However, the issue of planning has not been discussed beyond the possible utility of art pieces for activists’ creative work, or as a specific effect of art consumption in the case of relational aesthetics. Going beyond these, we see the issue of planning more as a political and philosophical demand for a limiting of history, progress, or human development in general. Thus, if we act along rational coordinates, for example by organizing everyday life or even fighting for political freedom, we again tend to do spontaneous things here and now, regardless of the future or the past. Unfortunately, we can only reach predictable and unsatisfactory results—or we can do nothing at all, which seems a smarter and more intellectual (or exclusive) form of behavior. Of course, this effort is usually not enough to address the complexity of contemporary economic and political conditions. As a result, people should surrender to the overwhelming force of life’s contingencies organized by the detached rationality of an evil that drives its dream to an apocalyptic finale. The great art of depicting this tragedy is our humiliating resignation. Since we learned about the possibility of the molecular decomposition of our bodies in atomic fire, and of our subjectivities due to market will, nothing better has expressed such knowledge than action painting or dripping. The chaotic ornament of gravity pulls us back to the flat ground, to the brutal truth of our origin, and to the inevitable finale. That’s why we, as part of the dead generations, will continue reproducing this traumatic symbol of nihilistic expression again and again under the conditions of contemporary art, and in the face of unknown futures.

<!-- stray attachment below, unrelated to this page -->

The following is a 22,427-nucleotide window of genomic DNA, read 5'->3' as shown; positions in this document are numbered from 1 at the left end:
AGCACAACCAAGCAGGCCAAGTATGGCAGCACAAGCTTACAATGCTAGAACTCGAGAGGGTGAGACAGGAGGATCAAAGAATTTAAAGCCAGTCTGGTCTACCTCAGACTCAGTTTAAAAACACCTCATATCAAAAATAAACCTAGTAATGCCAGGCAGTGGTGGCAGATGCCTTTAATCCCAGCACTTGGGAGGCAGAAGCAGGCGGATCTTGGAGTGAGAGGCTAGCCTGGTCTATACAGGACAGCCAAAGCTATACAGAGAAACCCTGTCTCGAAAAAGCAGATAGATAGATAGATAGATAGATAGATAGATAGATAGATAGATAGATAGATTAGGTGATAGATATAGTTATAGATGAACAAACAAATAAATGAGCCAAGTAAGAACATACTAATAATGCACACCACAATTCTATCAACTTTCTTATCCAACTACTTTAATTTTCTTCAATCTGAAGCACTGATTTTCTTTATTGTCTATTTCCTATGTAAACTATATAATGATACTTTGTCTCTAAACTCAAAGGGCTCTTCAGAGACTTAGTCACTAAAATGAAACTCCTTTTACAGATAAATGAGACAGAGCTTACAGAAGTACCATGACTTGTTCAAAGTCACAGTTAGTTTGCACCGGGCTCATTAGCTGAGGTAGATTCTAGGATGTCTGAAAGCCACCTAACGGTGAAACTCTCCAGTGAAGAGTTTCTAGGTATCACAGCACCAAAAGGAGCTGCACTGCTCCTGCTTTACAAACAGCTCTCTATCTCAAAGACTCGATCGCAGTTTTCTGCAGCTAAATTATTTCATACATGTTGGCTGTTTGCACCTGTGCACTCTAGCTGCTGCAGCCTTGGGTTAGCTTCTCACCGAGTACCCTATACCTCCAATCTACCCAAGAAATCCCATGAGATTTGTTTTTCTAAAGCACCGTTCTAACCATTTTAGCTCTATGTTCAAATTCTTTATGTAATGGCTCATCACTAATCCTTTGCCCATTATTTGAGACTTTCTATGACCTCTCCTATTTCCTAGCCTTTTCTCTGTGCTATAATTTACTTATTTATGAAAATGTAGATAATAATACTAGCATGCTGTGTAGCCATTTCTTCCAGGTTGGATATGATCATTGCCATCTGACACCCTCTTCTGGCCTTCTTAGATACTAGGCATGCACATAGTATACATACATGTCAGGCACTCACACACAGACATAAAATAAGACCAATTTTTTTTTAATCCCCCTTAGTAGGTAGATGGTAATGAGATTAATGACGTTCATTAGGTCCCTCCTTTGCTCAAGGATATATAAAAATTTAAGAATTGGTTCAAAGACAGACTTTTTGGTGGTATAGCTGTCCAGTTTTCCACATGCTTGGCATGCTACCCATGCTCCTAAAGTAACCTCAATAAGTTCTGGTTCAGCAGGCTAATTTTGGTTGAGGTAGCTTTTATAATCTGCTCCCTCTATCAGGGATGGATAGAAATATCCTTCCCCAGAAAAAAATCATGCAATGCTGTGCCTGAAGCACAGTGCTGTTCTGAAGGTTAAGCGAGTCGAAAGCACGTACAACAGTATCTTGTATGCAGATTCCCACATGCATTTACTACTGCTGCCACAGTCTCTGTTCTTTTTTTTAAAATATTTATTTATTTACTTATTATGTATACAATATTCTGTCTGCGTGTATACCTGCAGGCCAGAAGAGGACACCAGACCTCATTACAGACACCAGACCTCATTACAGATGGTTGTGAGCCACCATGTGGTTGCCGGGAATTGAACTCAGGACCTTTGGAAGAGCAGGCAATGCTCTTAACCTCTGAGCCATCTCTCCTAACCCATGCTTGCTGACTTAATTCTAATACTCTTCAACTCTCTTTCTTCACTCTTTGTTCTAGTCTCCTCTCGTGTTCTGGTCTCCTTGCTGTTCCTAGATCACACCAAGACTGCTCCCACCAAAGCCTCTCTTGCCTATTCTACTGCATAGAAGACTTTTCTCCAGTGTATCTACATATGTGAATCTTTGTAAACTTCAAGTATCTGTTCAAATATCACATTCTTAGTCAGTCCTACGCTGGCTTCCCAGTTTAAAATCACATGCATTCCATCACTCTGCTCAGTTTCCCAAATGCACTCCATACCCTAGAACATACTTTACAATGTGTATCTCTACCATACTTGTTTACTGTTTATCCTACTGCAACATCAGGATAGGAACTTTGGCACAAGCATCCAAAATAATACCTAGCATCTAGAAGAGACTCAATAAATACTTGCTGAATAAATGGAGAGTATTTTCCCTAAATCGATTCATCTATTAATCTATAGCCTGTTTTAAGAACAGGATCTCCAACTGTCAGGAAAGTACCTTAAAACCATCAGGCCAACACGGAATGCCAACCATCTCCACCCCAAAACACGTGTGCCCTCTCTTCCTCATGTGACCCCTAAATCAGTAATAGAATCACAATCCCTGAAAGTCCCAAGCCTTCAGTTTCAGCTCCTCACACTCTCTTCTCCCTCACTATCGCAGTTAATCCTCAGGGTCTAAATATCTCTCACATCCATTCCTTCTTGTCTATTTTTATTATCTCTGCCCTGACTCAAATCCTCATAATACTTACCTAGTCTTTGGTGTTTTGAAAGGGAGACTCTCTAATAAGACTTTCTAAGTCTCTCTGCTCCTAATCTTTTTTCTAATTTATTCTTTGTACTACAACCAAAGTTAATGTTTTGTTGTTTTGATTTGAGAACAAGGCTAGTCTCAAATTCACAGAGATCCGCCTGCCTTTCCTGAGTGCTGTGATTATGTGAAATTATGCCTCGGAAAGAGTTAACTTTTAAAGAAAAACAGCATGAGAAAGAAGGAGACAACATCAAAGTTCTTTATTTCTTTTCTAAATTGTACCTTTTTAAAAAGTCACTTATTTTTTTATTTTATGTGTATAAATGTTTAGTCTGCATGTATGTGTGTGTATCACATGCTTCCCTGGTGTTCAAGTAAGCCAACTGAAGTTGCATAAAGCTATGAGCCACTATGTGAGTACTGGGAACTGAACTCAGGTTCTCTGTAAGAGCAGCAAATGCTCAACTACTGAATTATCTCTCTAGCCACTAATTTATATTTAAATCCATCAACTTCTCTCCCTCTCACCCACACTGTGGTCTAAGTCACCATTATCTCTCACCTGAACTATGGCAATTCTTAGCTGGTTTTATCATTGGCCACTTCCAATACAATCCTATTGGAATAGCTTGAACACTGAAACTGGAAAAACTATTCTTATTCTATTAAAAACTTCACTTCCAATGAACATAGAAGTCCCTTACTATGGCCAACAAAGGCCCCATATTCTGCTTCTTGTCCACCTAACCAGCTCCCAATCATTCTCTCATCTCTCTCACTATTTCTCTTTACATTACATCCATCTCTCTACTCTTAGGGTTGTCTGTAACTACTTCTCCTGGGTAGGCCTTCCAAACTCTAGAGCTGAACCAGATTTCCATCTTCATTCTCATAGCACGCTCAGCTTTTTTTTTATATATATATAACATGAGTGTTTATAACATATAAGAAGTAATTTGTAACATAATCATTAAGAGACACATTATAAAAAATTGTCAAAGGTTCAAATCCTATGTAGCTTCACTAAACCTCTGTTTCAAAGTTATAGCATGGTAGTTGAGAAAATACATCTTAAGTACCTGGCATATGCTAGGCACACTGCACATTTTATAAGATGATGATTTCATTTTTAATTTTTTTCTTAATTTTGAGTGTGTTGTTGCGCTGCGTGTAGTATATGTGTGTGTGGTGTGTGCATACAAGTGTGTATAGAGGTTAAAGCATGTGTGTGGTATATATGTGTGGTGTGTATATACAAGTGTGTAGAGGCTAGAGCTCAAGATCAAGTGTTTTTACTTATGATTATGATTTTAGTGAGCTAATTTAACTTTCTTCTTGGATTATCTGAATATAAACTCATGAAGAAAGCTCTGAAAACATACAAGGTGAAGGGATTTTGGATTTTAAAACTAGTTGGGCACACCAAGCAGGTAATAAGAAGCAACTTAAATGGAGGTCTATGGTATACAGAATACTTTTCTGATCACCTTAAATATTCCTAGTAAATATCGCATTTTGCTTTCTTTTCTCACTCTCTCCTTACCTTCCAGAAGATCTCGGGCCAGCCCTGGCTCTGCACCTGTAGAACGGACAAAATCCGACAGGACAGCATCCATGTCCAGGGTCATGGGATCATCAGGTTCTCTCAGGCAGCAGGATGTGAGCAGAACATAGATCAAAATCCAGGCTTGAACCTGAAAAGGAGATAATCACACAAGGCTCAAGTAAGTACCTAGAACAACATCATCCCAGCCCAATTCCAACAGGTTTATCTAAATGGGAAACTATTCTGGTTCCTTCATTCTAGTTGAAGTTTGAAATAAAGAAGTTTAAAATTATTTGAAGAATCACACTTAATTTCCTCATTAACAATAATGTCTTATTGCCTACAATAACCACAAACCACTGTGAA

However, there was another answer to the very same question, and it was Black Square by Malevich, which had been created almost half a century before Pollock invented dripping. Yes, we have here again the impression of image decomposition: the dark, unknown end, the pure materiality of an object. Yet there is a great difference. On the one hand, we have the spontaneous, negative freedom of the postwar American avant-garde. The idea is simple: to give as much credit as possible to the power of gravity, and therefore to attempt to produce an ideal image of human weakness faced with the contingency of nature. On the other hand, we have total control of creative negation in the proletarian avant-garde. Malevich spent several years working on the simple gesture of depicting only a black square. The artist understood his invention not as a chaotic or destructive act, but on the contrary, as a search for a new superorder hidden behind the contingencies of everyday life. Malevich once wrote to his colleague Matushin:

The keys of Suprematism are leading me to what is yet unrealized. The new painting does not belong to the Earth exclusively. The Earth is abandoned as a house eroded by wood fretting. Indeed, the human and his consciousness are aspiring for space, for the separation from the globe.

The artist hated nature and the forms derived from its laws. “Reproducing the beloved objects and corners of nature is like a thief getting excited by his shackled feet,” he suggested in his The Manifesto of Suprematism. Thus, Malevich established a particular vision of space, more or less the same as when cosmonauts first saw Earth from above. That’s why suprematic paintings don’t have the traditional bottom-top orientations that depend on gravity. Malevich’s Black Square is not chaos or empty space, but a new, superordered space. The artist shared this interpretation of cosmos as an order with Russian cosmists, and Nikolai Fedorov influenced avant-garde artists deeply.1 See Boris Groys, “Cosmic Anxiety: The Russian Case,” e-flux journal no. 65 (May–August 2015)  and Boris Groys, “Immortal Bodies,” in Going Public (Berlin: Sternberg Press, 2010), 152–168.

Vasili Zhuravlov, <i>Cosmic Voyage</i> (Kosmicheskiy reys: Fantasticheskaya novella), 1936. Copyright: Mosfilm.